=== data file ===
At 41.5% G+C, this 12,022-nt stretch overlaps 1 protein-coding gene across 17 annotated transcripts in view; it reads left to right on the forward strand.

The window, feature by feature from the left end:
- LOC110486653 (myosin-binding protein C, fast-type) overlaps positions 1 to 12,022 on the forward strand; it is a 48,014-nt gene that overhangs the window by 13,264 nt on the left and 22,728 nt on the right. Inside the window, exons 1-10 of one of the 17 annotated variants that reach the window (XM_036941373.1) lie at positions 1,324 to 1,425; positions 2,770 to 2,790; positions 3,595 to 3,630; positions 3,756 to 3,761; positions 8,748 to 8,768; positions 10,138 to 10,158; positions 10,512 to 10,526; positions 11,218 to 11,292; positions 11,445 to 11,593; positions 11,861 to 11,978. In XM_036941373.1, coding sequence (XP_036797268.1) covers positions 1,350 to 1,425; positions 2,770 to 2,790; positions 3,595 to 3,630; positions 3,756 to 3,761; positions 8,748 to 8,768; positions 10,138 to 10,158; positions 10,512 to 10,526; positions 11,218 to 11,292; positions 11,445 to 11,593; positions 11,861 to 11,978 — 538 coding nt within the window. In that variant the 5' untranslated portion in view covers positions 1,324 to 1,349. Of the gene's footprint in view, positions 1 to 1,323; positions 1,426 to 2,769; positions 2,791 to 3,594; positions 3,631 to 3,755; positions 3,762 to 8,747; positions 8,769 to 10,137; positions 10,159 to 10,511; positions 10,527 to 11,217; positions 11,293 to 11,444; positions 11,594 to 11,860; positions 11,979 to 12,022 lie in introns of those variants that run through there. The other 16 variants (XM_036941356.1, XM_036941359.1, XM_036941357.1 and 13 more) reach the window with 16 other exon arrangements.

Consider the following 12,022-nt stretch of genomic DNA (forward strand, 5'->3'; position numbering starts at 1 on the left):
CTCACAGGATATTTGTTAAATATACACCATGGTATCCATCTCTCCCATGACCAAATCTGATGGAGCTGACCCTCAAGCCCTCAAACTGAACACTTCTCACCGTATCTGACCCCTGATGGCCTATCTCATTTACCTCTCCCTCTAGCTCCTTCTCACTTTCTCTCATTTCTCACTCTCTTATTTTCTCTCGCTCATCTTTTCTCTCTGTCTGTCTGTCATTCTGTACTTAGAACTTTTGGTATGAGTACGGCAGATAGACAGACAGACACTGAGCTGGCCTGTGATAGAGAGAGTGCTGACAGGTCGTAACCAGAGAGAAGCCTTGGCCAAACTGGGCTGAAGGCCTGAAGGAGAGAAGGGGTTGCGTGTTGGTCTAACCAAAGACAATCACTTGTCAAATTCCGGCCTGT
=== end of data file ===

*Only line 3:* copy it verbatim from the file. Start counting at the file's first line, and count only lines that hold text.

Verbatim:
- LOC110486653 (myosin-binding protein C, fast-type) overlaps positions 1 to 12,022 on the forward strand; it is a 48,014-nt gene that overhangs the window by 13,264 nt on the left and 22,728 nt on the right. Inside the window, exons 1-10 of one of the 17 annotated variants that reach the window (XM_036941373.1) lie at positions 1,324 to 1,425; positions 2,770 to 2,790; positions 3,595 to 3,630; positions 3,756 to 3,761; positions 8,748 to 8,768; positions 10,138 to 10,158; positions 10,512 to 10,526; positions 11,218 to 11,292; positions 11,445 to 11,593; positions 11,861 to 11,978. In XM_036941373.1, coding sequence (XP_036797268.1) covers positions 1,350 to 1,425; positions 2,770 to 2,790; positions 3,595 to 3,630; positions 3,756 to 3,761; positions 8,748 to 8,768; positions 10,138 to 10,158; positions 10,512 to 10,526; positions 11,218 to 11,292; positions 11,445 to 11,593; positions 11,861 to 11,978 — 538 coding nt within the window. In that variant the 5' untranslated portion in view covers positions 1,324 to 1,349. Of the gene's footprint in view, positions 1 to 1,323; positions 1,426 to 2,769; positions 2,791 to 3,594; positions 3,631 to 3,755; positions 3,762 to 8,747; positions 8,769 to 10,137; positions 10,159 to 10,511; positions 10,527 to 11,217; positions 11,293 to 11,444; positions 11,594 to 11,860; positions 11,979 to 12,022 lie in introns of those variants that run through there. The other 16 variants (XM_036941356.1, XM_036941359.1, XM_036941357.1 and 13 more) reach the window with 16 other exon arrangements.